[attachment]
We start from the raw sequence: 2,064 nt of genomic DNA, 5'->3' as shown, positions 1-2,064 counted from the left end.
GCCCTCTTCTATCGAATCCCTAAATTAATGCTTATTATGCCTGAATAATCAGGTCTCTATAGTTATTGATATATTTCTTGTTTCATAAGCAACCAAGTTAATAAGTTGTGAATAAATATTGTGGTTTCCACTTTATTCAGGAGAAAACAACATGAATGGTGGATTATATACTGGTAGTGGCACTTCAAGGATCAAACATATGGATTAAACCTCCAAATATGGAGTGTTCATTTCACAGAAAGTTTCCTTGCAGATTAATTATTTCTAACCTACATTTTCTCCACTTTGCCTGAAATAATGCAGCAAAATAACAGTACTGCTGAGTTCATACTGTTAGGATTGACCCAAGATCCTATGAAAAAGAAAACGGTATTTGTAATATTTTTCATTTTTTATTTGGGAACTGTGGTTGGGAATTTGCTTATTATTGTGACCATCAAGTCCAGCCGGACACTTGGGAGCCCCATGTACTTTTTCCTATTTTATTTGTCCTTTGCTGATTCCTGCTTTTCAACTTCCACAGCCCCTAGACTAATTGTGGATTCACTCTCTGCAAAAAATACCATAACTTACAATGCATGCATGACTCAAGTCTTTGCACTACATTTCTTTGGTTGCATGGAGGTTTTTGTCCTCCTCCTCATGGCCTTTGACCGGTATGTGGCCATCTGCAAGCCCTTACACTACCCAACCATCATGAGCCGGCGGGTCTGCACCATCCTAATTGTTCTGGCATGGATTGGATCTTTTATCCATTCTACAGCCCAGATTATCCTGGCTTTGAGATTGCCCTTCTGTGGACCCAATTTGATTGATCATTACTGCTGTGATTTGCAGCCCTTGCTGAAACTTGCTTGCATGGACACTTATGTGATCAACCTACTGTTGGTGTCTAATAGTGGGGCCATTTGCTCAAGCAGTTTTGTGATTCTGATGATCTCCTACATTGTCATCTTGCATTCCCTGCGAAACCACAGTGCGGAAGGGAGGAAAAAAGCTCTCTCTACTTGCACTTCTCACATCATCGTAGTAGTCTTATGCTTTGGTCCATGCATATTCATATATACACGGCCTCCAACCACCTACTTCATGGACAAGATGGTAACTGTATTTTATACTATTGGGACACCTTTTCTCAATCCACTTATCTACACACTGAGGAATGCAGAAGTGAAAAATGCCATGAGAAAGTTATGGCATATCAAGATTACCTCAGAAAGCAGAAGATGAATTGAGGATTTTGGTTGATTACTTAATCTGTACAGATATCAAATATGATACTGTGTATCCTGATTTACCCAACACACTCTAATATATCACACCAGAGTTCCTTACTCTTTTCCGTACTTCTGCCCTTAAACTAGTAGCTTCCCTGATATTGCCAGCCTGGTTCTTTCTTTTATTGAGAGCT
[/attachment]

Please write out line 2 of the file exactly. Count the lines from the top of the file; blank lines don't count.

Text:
GCCCTCTTCTATCGAATCCCTAAATTAATGCTTATTATGCCTGAATAATCAGGTCTCTATAGTTATTGATATATTTCTTGTTTCATAAGCAACCAAGTTAATAAGTTGTGAATAAATATTGTGGTTTCCACTTTATTCAGGAGAAAACAACATGAATGGTGGATTATATACTGGTAGTGGCACTTCAAGGATCAAACATATGGATTAAACCTCCAAATATGGAGTGTTCATTTCACAGAAAGTTTCCTTGCAGATTAATTATTTCTAACCTACATTTTCTCCACTTTGCCTGAAATAATGCAGCAAAATAACAGTACTGCTGAGTTCATACTGTTAGGATTGACCCAAGATCCTATGAAAAAGAAAACGGTATTTGTAATATTTTTCATTTTTTATTTGGGAACTGTGGTTGGGAATTTGCTTATTATTGTGACCATCAAGTCCAGCCGGACACTTGGGAGCCCCATGTACTTTTTCCTATTTTATTTGTCCTTTGCTGATTCCTGCTTTTCAACTTCCACAGCCCCTAGACTAATTGTGGATTCACTCTCTGCAAAAAATACCATAACTTACAATGCATGCATGACTCAAGTCTTTGCACTACATTTCTTTGGTTGCATGGAGGTTTTTGTCCTCCTCCTCATGGCCTTTGACCGGTATGTGGCCATCTGCAAGCCCTTACACTACCCAACCATCATGAGCCGGCGGGTCTGCACCATCCTAATTGTTCTGGCATGGATTGGATCTTTTATCCATTCTACAGCCCAGATTATCCTGGCTTTGAGATTGCCCTTCTGTGGACCCAATTTGATTGATCATTACTGCTGTGATTTGCAGCCCTTGCTGAAACTTGCTTGCATGGACACTTATGTGATCAACCTACTGTTGGTGTCTAATAGTGGGGCCATTTGCTCAAGCAGTTTTGTGATTCTGATGATCTCCTACATTGTCATCTTGCATTCCCTGCGAAACCACAGTGCGGAAGGGAGGAAAAAAGCTCTCTCTACTTGCACTTCTCACATCATCGTAGTAGTCTTATGCTTTGGTCCATGCATATTCATATATACACGGCCTCCAACCACCTACTTCATGGACAAGATGGTAACTGTATTTTATACTATTGGGACACCTTTTCTCAATCCACTTATCTACACACTGAGGAATGCAGAAGTGAAAAATGCCATGAGAAAGTTATGGCATATCAAGATTACCTCAGAAAGCAGAAGATGAATTGAGGATTTTGGTTGATTACTTAATCTGTACAGATATCAAATATGATACTGTGTATCCTGATTTACCCAACACACTCTAATATATCACACCAGAGTTCCTTACTCTTTTCCGTACTTCTGCCCTTAAACTAGTAGCTTCCCTGATATTGCCAGCCTGGTTCTTTCTTTTATTGAGAGCT